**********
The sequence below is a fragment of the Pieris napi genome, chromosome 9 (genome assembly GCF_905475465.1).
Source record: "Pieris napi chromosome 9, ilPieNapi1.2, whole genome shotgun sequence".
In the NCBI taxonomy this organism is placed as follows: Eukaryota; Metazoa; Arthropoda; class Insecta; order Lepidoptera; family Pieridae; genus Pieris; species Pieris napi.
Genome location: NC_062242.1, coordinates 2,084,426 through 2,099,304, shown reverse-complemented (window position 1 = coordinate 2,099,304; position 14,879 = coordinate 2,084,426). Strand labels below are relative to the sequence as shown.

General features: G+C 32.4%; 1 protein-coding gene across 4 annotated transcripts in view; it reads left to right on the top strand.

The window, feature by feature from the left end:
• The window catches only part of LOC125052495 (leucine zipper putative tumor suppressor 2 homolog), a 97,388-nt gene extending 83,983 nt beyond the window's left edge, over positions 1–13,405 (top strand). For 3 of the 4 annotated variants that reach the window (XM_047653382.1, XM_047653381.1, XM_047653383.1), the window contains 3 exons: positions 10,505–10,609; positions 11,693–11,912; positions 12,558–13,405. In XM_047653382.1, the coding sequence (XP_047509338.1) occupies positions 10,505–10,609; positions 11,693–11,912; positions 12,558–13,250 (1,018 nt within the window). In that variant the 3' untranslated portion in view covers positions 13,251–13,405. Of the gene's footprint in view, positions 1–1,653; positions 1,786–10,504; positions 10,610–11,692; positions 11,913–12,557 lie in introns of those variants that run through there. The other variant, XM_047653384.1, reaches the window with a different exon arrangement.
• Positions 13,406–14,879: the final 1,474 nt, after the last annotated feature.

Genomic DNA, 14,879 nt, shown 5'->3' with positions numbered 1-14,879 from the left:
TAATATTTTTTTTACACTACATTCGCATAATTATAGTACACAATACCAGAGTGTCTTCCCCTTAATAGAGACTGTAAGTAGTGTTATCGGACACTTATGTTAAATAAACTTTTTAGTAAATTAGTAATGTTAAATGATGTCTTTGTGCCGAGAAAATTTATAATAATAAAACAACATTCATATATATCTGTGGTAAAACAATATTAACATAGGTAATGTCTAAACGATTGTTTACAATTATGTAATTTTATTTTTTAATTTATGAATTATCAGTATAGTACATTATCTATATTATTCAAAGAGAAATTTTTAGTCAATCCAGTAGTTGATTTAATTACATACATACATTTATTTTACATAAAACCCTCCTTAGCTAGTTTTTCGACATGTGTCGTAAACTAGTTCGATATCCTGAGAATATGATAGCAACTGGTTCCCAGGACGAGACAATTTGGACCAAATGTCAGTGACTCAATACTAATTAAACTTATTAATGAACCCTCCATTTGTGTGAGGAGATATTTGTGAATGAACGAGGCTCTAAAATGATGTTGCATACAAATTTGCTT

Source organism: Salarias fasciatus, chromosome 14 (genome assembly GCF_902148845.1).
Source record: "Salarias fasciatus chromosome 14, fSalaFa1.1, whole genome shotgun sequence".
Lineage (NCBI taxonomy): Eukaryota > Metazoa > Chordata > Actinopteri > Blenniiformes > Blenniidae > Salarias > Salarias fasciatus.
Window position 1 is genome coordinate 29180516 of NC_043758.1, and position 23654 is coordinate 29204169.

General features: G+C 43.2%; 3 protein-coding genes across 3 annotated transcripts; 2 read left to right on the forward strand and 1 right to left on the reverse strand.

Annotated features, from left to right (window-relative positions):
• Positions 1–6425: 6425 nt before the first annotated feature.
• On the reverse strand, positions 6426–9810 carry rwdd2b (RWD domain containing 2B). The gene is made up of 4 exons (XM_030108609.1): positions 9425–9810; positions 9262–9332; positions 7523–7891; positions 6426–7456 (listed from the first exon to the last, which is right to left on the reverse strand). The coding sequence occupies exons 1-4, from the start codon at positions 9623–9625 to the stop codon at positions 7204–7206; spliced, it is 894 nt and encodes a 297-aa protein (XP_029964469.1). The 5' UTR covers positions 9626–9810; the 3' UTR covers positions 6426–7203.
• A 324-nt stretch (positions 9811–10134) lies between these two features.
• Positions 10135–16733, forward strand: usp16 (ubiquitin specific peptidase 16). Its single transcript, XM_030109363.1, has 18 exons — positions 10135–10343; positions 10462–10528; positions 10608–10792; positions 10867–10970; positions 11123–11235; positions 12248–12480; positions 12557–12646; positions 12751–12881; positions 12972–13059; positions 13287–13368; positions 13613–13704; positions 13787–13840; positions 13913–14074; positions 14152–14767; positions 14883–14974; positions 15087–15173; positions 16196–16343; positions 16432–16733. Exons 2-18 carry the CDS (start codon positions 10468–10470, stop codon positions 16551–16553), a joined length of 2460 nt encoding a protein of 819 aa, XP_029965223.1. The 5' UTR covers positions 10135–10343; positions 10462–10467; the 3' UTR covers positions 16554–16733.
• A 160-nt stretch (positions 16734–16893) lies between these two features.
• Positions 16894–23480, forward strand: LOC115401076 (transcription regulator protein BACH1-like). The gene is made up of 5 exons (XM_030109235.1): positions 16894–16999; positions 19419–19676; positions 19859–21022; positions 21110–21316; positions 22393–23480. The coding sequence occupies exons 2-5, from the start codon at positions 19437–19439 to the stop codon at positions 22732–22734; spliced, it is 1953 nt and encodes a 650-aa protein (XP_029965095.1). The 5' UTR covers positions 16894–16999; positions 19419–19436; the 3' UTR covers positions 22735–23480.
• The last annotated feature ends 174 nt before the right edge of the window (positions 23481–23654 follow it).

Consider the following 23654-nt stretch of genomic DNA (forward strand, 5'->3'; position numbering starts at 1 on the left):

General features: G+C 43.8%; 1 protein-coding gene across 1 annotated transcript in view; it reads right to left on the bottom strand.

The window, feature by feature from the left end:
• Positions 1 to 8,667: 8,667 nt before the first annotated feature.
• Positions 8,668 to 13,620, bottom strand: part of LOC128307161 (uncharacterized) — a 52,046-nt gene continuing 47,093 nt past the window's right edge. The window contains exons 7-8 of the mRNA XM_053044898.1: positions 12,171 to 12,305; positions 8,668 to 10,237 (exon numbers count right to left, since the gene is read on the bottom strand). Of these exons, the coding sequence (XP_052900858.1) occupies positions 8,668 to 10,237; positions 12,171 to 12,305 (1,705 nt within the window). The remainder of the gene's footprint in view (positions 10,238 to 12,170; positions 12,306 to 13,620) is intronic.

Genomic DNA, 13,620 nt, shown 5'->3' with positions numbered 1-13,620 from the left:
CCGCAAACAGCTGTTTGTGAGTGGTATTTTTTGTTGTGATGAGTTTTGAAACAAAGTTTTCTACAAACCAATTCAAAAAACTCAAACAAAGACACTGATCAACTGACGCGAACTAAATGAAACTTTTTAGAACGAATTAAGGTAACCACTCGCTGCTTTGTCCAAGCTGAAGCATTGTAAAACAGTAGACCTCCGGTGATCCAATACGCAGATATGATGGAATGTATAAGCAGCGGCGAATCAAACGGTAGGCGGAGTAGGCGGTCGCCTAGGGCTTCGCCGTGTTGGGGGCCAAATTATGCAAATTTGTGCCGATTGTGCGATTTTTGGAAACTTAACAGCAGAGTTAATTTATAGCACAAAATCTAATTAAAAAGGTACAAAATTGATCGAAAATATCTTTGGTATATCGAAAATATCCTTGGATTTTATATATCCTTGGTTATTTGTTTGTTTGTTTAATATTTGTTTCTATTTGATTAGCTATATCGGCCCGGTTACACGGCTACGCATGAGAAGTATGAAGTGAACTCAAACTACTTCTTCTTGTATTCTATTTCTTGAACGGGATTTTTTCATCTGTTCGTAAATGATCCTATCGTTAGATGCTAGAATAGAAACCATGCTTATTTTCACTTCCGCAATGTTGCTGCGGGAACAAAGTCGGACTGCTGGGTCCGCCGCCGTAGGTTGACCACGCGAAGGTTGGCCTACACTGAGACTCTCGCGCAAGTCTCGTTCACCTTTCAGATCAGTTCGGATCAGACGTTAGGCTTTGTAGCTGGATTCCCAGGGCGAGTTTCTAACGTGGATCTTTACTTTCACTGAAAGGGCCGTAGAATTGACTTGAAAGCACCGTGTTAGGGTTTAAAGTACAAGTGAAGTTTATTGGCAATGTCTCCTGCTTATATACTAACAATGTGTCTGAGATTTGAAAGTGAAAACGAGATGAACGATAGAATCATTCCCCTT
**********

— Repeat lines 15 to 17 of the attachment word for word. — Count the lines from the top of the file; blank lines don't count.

General features: G+C 43.2%; 3 protein-coding genes across 3 annotated transcripts; 2 read left to right on the forward strand and 1 right to left on the reverse strand.

Annotated features, from left to right (window-relative positions):
• Positions 1–6425: 6425 nt before the first annotated feature.